MOGADISHU (Reuters) - Turkish Prime Minister Tayyip Erdogan, keen to strengthen Ankara's ties with the African continent, said on Friday he would set up an embassy in Somalia and promised major infrastructure projects in Mogadishu.
The visit by Erdogan, the first leader from outside Africa to visit for nearly two decades, was aimed at drawing attention to the famine sweeping across the Horn of Africa nation, which is leaving at least 3.7 million Somalis at risk of starvation.
A four-year insurgency between al Qaeda-inspired Islamist rebels and the Western-backed government has turned the capital into a bleak mass of bullet-ridden houses, pothole-filled roads, mountains of rubble and overcrowded, makeshift camps filled with tens of thousands of Somalis.
"This place is in flames, and it's possible to put out the fire," Erdogan told a news conference at the end of his one-day trip, during which he stopped by several refugee camps, a Turkish-run clinic and a damaged hospital.
"This tragedy here is a test of humanity, human values, modernity and modern values. We're here to tell the world this test should be passed successfully to prove that Western values are more than empty rhetoric," said Erdogan, who was accompanied by his family and five cabinet ministers.
Erdogan's visit also reflects Turkey's efforts to boost its profile in Africa as it has done in the Middle East in recent years and to promote itself as a model Muslim democracy.
Turkey is behind other emerging countries such as China, Brazil and India in the race for new markets in Africa, but under Erdogan's AK Party government, Turkey has boosted trade with the continent and opened several new embassies there particularly in Muslim Africa.
"We are going to build an embassy here soon. Our ambassador is going to start working at a location provided by Somalia, and later we will be given a large plot of land to build our own embassy," Erdogan said to wide applause during a news conference with the Somali president.
Somalia has only five functioning embassies operating in the country: Djibouti, Sudan, Libya, Yemen and Ethiopia.
The capital, which has been at the heart of a four-year insurgency between Islamist rebels and the Western-backed government, was packed with security forces, including Turkey's own special forces who flew in with Erdogan.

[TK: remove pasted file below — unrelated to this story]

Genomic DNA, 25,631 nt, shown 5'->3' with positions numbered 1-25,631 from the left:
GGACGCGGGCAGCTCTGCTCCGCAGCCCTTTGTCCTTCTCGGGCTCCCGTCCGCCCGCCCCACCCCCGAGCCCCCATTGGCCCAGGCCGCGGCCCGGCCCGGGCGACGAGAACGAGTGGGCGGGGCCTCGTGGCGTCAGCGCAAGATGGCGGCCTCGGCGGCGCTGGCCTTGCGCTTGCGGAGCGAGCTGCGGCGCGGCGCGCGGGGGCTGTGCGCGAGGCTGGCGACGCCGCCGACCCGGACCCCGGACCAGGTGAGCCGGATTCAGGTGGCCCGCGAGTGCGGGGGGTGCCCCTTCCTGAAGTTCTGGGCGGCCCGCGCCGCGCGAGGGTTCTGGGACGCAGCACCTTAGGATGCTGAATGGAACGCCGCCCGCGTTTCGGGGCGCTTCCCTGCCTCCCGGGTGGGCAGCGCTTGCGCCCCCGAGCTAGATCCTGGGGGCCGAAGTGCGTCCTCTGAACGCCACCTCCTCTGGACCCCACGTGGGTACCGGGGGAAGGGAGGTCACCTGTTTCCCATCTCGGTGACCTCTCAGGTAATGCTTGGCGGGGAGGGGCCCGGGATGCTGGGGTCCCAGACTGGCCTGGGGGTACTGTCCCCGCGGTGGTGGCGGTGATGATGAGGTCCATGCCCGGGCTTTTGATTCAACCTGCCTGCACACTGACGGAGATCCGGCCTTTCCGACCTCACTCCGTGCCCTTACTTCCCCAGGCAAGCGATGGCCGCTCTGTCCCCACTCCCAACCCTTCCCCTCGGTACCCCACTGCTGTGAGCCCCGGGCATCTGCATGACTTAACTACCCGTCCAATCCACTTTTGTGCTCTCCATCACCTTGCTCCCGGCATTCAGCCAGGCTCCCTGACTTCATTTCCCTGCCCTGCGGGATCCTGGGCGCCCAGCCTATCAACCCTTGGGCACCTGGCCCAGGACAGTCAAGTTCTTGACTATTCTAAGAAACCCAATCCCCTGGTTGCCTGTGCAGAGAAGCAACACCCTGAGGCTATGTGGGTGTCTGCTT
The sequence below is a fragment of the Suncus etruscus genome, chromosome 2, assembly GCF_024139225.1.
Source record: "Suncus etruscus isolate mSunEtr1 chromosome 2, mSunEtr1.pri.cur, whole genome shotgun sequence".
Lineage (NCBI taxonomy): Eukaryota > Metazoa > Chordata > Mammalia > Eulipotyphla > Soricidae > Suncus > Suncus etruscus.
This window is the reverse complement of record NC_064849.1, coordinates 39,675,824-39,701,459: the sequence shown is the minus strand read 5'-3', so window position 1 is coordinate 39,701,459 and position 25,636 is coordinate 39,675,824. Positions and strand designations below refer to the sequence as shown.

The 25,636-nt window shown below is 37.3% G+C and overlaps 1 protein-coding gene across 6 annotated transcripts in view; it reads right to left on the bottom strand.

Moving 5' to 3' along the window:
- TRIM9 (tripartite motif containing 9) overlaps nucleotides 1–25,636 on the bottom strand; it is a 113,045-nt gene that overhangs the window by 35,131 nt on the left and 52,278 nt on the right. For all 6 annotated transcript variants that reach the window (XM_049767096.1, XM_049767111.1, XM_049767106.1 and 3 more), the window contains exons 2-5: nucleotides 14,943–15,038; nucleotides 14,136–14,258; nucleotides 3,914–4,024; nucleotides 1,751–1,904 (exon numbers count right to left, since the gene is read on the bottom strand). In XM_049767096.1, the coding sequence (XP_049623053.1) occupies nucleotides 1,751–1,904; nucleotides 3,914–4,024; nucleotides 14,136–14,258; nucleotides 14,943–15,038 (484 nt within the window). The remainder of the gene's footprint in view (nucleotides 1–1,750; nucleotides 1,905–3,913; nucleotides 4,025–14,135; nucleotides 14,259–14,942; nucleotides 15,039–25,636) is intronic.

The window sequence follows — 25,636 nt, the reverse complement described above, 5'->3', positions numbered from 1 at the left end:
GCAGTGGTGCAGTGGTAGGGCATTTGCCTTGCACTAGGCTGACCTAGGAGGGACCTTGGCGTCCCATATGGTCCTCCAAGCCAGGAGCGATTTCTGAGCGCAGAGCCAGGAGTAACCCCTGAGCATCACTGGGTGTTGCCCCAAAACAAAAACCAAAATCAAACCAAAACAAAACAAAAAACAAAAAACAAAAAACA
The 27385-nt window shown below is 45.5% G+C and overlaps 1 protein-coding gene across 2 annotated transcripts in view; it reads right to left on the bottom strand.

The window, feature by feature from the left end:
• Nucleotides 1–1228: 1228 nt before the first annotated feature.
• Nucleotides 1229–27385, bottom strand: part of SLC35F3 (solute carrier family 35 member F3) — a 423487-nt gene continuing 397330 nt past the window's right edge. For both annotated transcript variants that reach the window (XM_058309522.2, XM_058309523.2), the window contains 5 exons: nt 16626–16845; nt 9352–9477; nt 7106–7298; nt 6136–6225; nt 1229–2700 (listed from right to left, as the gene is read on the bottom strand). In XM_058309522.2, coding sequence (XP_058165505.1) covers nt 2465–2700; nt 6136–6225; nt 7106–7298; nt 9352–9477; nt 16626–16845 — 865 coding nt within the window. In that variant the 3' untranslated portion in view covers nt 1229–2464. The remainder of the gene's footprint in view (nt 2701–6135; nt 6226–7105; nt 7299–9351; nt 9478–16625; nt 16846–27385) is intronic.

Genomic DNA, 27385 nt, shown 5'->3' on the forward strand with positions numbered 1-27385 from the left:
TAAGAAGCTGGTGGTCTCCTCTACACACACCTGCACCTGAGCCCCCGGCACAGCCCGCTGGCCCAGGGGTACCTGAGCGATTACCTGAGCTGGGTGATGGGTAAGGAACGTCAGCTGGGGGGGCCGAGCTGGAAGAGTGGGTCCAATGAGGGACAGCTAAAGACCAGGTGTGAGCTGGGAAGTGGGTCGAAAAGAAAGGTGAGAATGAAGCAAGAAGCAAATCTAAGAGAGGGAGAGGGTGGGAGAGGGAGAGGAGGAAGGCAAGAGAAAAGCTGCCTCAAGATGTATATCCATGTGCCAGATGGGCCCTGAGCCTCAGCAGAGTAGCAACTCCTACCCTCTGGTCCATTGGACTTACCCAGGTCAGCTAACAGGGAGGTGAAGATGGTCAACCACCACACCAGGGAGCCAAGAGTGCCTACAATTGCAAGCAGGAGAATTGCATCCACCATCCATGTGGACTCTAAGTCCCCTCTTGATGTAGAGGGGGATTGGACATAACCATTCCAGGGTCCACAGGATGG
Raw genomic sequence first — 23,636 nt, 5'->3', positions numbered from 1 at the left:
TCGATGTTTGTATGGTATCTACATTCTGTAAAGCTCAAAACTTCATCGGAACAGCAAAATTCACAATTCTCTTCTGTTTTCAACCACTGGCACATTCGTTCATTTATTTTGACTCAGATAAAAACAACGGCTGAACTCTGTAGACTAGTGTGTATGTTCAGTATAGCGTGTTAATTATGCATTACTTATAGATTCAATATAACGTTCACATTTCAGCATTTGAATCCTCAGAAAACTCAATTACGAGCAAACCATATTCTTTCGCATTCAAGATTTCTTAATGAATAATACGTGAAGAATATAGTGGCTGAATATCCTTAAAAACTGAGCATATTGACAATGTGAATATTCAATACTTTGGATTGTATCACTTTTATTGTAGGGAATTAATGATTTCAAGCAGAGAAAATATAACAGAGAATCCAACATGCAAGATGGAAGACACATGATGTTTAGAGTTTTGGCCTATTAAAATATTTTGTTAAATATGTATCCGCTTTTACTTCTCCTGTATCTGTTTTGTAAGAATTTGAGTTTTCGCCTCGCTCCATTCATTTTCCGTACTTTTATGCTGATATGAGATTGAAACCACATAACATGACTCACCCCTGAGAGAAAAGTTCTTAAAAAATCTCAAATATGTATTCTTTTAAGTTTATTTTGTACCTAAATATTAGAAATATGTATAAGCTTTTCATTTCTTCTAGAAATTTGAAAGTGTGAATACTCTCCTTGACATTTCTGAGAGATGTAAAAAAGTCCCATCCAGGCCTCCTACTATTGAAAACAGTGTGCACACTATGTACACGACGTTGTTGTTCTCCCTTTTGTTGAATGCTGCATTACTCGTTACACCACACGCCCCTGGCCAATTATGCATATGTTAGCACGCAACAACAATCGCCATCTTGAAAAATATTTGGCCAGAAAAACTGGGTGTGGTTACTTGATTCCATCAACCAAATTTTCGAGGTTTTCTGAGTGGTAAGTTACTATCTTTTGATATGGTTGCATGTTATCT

Turkish flags fluttered in the coastal breeze and posters adorned the walls of mortar-blasted buildings and Somalis lined up to greet the motorcade as it rushed through the city, waving flags and applauding "Turkey! Turkey!"
"Prime Minister Erdogan's visit tells us the Turkish people are closer to us than any other Muslim nation on earth," said resident Abdirashid Ali Omar. "The Turkish people are here to share with us in our time of need. It is momentous."
STRENGTHENING AFRICAN TIES
Erdogan, who enjoys huge popularity in other Muslim countries as a strong and charismatic leader, has appealed for aid for Somalia throughout the Muslim fasting month of Ramadan, a time when donation to charity is emphasised.
Erdogan also pledged to build a major road linking Mogadishu airport to the city, dig wells, send garbage trucks and build schools and houses to spare Somalis from living in camps.
He has sprinkled his speeches with references to Islamic piety which will play well with his traditional voter-base of conservative and religious Turks.
Erdogan has criticised wealthy Western nations for not doing more to alleviate the food crisis. At an Istanbul meeting on Wednesday of The Organisation of the Islamic Cooperation (OIC) countries pledged $350 million (211 million pounds) in aid to fight the famine, Erdogan said he expected more from them.
At one dusty, windswept refugee settlement, Erdogan crouched inside the tent of Bashir and Fatima, a young couple mourning the loss of two of their four children who died after trekking 90 km (55 miles) to Mogadishu.
The withdrawal of most Islamist militants from their Mogadishu bases earlier in the month has effectively handed full control of the capital to the government for the first time since civil war broke out in 1991.
Somali troops and African peacekeepers are, though, still meeting pockets of rebel resistance in the city, highlighting the view of regional observers that the al Qaeda-linked al Shabaab insurgents are far from defeated.
Somali President Sheikh Sharif Ahmed hailed Erdogan's pledge of support to his country.
"This is a historical humanitarian delegation from our brothers, Turkey," he said.
(Additional reporting by Mohamed Ahmed, Ibrahim Mohamed, Abdi Sheikh in Mogadishu; Yara Bayoumy in Nairobi; Ece Toksabay and Alexandra Hudson in Turkey; Writing by Yara Bayoumy and Richard Lough; Editing by James Macharia and Alison Williams)